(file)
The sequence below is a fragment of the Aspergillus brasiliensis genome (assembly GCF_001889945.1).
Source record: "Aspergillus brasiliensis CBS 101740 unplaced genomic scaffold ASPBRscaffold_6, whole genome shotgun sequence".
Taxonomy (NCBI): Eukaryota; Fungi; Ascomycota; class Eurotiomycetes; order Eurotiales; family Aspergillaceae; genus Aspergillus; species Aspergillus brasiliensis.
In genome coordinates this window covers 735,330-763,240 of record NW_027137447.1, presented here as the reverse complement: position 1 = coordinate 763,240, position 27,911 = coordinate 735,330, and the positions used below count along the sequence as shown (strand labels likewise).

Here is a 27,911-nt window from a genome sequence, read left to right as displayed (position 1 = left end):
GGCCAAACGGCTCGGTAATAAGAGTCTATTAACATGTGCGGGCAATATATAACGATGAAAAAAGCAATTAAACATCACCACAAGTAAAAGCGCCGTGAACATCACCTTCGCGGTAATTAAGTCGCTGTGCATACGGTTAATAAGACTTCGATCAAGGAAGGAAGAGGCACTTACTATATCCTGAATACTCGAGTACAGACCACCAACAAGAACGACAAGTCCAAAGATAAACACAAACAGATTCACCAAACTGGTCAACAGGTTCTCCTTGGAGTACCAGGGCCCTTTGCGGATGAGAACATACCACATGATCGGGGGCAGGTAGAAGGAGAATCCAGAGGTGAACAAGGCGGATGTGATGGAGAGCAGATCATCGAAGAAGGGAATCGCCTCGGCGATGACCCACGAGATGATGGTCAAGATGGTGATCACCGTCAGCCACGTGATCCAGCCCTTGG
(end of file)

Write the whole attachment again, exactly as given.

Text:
The sequence below is a fragment of the Aspergillus brasiliensis genome (assembly GCF_001889945.1).
Source record: "Aspergillus brasiliensis CBS 101740 unplaced genomic scaffold ASPBRscaffold_6, whole genome shotgun sequence".
Taxonomy (NCBI): Eukaryota; Fungi; Ascomycota; class Eurotiomycetes; order Eurotiales; family Aspergillaceae; genus Aspergillus; species Aspergillus brasiliensis.
In genome coordinates this window covers 735,330-763,240 of record NW_027137447.1, presented here as the reverse complement: position 1 = coordinate 763,240, position 27,911 = coordinate 735,330, and the positions used below count along the sequence as shown (strand labels likewise).

Here is a 27,911-nt window from a genome sequence, read left to right as displayed (position 1 = left end):
GGCCAAACGGCTCGGTAATAAGAGTCTATTAACATGTGCGGGCAATATATAACGATGAAAAAAGCAATTAAACATCACCACAAGTAAAAGCGCCGTGAACATCACCTTCGCGGTAATTAAGTCGCTGTGCATACGGTTAATAAGACTTCGATCAAGGAAGGAAGAGGCACTTACTATATCCTGAATACTCGAGTACAGACCACCAACAAGAACGACAAGTCCAAAGATAAACACAAACAGATTCACCAAACTGGTCAACAGGTTCTCCTTGGAGTACCAGGGCCCTTTGCGGATGAGAACATACCACATGATCGGGGGCAGGTAGAAGGAGAATCCAGAGGTGAACAAGGCGGATGTGATGGAGAGCAGATCATCGAAGAAGGGAATCGCCTCGGCGATGACCCACGAGATGATGGTCAAGATGGTGATCACCGTCAGCCACGTGATCCAGCCCTTGG